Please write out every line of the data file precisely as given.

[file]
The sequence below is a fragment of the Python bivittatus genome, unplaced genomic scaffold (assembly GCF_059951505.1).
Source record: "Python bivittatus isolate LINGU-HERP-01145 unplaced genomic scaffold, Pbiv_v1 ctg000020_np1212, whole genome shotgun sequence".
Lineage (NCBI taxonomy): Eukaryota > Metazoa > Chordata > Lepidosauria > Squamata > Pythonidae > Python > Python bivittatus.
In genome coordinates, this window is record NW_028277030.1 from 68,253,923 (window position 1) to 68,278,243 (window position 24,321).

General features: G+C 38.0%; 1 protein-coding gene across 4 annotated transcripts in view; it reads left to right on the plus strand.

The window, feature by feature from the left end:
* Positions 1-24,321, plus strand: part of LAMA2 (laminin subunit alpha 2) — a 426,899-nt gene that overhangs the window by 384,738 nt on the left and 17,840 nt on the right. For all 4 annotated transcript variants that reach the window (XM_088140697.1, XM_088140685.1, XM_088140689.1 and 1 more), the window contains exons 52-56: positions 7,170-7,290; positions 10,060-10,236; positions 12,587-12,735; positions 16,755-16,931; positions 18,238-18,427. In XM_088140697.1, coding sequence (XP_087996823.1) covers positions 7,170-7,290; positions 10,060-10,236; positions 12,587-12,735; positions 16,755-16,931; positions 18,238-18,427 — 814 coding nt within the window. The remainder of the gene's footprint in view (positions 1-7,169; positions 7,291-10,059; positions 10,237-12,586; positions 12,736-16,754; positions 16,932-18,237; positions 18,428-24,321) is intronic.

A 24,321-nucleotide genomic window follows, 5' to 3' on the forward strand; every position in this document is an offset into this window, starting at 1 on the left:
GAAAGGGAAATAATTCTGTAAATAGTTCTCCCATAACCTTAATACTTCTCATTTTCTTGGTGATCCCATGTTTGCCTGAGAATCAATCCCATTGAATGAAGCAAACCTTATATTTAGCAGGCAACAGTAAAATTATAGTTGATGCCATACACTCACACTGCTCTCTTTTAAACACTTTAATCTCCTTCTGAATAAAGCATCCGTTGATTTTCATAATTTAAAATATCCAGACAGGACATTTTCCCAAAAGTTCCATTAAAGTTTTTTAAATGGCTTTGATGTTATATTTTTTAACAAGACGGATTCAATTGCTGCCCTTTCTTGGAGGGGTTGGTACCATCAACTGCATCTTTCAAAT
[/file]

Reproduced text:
The sequence below is a fragment of the Python bivittatus genome, unplaced genomic scaffold (assembly GCF_059951505.1).
Source record: "Python bivittatus isolate LINGU-HERP-01145 unplaced genomic scaffold, Pbiv_v1 ctg000020_np1212, whole genome shotgun sequence".
Lineage (NCBI taxonomy): Eukaryota > Metazoa > Chordata > Lepidosauria > Squamata > Pythonidae > Python > Python bivittatus.
In genome coordinates, this window is record NW_028277030.1 from 68,253,923 (window position 1) to 68,278,243 (window position 24,321).

General features: G+C 38.0%; 1 protein-coding gene across 4 annotated transcripts in view; it reads left to right on the plus strand.

The window, feature by feature from the left end:
* Positions 1-24,321, plus strand: part of LAMA2 (laminin subunit alpha 2) — a 426,899-nt gene that overhangs the window by 384,738 nt on the left and 17,840 nt on the right. For all 4 annotated transcript variants that reach the window (XM_088140697.1, XM_088140685.1, XM_088140689.1 and 1 more), the window contains exons 52-56: positions 7,170-7,290; positions 10,060-10,236; positions 12,587-12,735; positions 16,755-16,931; positions 18,238-18,427. In XM_088140697.1, coding sequence (XP_087996823.1) covers positions 7,170-7,290; positions 10,060-10,236; positions 12,587-12,735; positions 16,755-16,931; positions 18,238-18,427 — 814 coding nt within the window. The remainder of the gene's footprint in view (positions 1-7,169; positions 7,291-10,059; positions 10,237-12,586; positions 12,736-16,754; positions 16,932-18,237; positions 18,428-24,321) is intronic.

A 24,321-nucleotide genomic window follows, 5' to 3' on the forward strand; every position in this document is an offset into this window, starting at 1 on the left:
GAAAGGGAAATAATTCTGTAAATAGTTCTCCCATAACCTTAATACTTCTCATTTTCTTGGTGATCCCATGTTTGCCTGAGAATCAATCCCATTGAATGAAGCAAACCTTATATTTAGCAGGCAACAGTAAAATTATAGTTGATGCCATACACTCACACTGCTCTCTTTTAAACACTTTAATCTCCTTCTGAATAAAGCATCCGTTGATTTTCATAATTTAAAATATCCAGACAGGACATTTTCCCAAAAGTTCCATTAAAGTTTTTTAAATGGCTTTGATGTTATATTTTTTAACAAGACGGATTCAATTGCTGCCCTTTCTTGGAGGGGTTGGTACCATCAACTGCATCTTTCAAAT